How to introduce money basics to your kids

With average household debt levels continuing to become a bigger and bigger issue, it seems as though the crux of the problem may be staring right up at us: financial literacy. More specifically, there needs to be more of it and it needs to start at home.

Raising money-smart kids is no easy feat, but if done right there’s a great opportunity to usher in the most financially savvy generation ever.

Financial literacy should start early. But there’s no reason to be intimidated. It’s easier than you think to teach basic, yet crucial, money lessons. Just a few small steps will go a long way into turning your little humans into fiscally responsible adults.

Introduce the concept of limited resources with an allowance

Adult money failures stem from one central issue that starts from the very beginning: a lack of understanding of scarcity.

In other words, you can have most of what you want but you can’t have everything you want! Kids don’t inherently know this, so it’s up to us to teach them.

The most straightforward way is to introduce an allowance. Give your child a set amount per week, and explain that they can choose what to buy based on what they value the most.

Also read: Why I pay my kids to do household chores

Take it one step further and encourage them to save a portion of each ‘paycheck.’  If your little one is feeling confused over overwhelmed with their newfound wealth, sit down with them on a weekly basis and set up a budget. This is a great way to introduce spending categories too!

Make it interactive

Kids learn best by doing, so why not sneak finance into their regular playtime? For instance, playing ‘store’ could help teach them the fundamentals of making purchases, using credit and paying tax.

Incorporating money into play will help your child become comfortable with these concepts at an early age. Games like Monopoly and Life are also a great way for kids to learn how money works.

When it comes to math homework, create problems that involve real world finance like paying back interest on a credit card or monthly car loan payments. These problems will help get your child comfortable with financial concepts.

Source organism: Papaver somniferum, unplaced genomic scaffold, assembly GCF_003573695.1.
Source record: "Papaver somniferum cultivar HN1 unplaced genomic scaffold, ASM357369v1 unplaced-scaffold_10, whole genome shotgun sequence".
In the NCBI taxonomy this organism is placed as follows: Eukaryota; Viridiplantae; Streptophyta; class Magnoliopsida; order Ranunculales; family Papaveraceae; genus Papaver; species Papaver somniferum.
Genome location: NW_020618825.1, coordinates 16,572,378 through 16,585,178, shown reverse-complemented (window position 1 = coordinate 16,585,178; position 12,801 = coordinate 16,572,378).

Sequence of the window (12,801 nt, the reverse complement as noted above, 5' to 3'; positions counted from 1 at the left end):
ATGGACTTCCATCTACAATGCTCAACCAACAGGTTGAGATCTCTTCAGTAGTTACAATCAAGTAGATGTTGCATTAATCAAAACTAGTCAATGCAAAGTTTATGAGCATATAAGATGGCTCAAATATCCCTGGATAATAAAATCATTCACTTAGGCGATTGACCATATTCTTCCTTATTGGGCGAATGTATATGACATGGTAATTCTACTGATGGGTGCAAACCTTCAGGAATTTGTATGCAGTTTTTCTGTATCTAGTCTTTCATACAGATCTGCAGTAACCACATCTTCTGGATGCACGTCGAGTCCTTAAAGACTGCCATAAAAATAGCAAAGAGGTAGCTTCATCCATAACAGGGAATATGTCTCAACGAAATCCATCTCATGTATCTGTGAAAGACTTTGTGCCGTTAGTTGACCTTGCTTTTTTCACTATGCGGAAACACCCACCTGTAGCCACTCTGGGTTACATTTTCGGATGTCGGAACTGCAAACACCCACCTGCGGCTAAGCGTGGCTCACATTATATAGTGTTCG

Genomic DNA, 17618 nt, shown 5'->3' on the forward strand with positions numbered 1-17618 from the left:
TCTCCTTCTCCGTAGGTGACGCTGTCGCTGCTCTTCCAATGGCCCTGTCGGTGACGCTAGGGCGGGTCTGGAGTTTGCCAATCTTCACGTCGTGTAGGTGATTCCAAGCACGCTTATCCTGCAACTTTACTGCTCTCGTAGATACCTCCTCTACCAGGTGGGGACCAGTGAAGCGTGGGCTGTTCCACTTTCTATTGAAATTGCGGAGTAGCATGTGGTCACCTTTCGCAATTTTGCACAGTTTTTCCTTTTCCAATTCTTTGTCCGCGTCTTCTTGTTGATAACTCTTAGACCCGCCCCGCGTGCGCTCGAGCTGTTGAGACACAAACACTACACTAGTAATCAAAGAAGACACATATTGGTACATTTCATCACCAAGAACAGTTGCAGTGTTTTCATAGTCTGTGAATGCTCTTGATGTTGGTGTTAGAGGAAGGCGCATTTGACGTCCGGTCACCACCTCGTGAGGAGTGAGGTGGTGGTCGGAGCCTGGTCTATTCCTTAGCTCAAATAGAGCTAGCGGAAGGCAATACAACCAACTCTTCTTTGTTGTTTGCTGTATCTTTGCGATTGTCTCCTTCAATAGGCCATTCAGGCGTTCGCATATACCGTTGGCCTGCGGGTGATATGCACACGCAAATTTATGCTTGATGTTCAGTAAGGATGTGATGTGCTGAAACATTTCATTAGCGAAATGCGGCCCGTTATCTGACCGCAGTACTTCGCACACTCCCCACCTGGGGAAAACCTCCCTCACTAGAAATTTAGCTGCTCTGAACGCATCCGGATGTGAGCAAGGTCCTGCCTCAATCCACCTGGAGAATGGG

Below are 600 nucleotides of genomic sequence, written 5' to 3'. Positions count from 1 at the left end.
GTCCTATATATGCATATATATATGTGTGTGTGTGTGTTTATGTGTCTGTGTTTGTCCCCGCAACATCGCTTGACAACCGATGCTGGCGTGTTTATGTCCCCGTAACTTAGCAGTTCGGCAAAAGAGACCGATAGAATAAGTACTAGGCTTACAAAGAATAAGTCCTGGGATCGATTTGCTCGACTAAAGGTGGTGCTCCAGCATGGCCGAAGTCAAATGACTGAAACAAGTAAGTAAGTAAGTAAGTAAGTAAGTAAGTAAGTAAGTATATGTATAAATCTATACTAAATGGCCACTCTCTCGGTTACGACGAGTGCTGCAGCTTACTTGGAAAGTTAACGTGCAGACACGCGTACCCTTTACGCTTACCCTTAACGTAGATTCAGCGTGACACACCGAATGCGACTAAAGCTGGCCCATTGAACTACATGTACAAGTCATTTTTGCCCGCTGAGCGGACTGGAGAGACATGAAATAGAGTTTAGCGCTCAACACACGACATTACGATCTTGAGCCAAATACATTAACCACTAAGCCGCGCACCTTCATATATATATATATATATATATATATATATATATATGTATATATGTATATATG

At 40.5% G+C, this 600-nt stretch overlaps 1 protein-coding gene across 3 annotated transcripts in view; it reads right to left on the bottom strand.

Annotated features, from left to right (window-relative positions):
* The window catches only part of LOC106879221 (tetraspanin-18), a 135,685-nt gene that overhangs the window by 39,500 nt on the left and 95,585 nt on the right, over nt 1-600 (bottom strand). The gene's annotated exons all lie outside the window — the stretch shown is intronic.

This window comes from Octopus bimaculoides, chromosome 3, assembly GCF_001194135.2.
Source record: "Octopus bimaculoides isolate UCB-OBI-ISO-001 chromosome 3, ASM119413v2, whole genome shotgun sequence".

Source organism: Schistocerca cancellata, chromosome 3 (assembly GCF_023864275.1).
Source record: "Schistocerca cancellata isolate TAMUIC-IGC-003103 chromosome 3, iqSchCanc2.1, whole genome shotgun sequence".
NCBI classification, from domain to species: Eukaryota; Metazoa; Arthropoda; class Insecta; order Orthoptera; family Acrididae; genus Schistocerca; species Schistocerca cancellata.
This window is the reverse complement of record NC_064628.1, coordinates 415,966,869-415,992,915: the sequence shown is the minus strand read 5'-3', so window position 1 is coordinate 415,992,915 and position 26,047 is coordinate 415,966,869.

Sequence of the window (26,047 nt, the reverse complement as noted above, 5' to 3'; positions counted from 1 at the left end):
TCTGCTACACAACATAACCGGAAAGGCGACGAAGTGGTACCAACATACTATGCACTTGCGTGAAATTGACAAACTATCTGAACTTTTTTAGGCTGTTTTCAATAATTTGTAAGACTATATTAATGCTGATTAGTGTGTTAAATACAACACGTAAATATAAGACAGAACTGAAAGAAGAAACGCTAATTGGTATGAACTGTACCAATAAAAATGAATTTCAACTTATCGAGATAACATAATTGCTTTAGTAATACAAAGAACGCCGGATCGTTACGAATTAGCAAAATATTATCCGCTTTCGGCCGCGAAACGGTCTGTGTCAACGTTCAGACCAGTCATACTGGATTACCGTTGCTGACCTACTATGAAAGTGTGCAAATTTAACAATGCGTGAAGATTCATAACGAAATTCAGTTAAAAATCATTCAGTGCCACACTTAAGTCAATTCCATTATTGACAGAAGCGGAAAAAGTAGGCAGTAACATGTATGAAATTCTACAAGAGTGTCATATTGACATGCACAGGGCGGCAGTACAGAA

Include them in basic household financial planning

Once your child is a bit older, give them a simplified version of your family budget and talk to them about what it takes to keep up household finances and save money.

Also read: Tips for raising money-smart kids

This is a great opportunity to spend time together as a family and teach your kids about real world financial concepts.

Again, keep it interactive by discussing ways to save money in different categories. For instance, how much would cutting cable save the family in one year?

Guide them into the real world with a part-time job

Once your child is a teenager, it’s time to get working. There’s no better way to teach a child fiscal responsibility than to allow them to learn firsthand. By this stage, your child has become accustomed to financial concepts, and should be able to handle the responsibility that comes with a paycheck.

In any case, sit down with your child and reiterate concepts around budgeting and saving. Work with them to estimate their monthly income and create a budget that allows them to save while incorporating some fun.

Part-time work not only gives your child their first taste of work experience, but it also teaches them important financial lessons. This stage is pivotal, and how they treat their first dose of income will be determined largely on how you as their parent choose to educate them. So seize the opportunity to reinforce everything you’ve taught them leading to this point!

Teaching your kids about money doesn’t mean explaining RRSP limits to your 5-year-old. It means laying the foundation for saving, spending and investing using lessons that are easy to understand.

Playing shop, introducing an allowance or even introducing the idea of the stock market using companies they know are all good ways to get your children comfortable with financial concepts.

In doing so, you’ll rest easy knowing that your children won’t be blindsided when they’re hit with their first credit card bill or student loan repayment. They’ll feel confident in their ability to form a solid financial foundation. And they’ll have you to thank for it!

Also read: You too can raise a ‘blue chip’ kid – An interview with David Bianchi

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Pira Kumarasamy

Pira Kumarasamy is a Toronto-based freelance writer and communications consultant in the financial space. She has a background in economics and enjoys making complex financial topics relatable to the average Canadian. Her areas of interest include financial markets, student loans and real estate. You can reach her on Twitter (@FrugaFinance) or LinkedIn.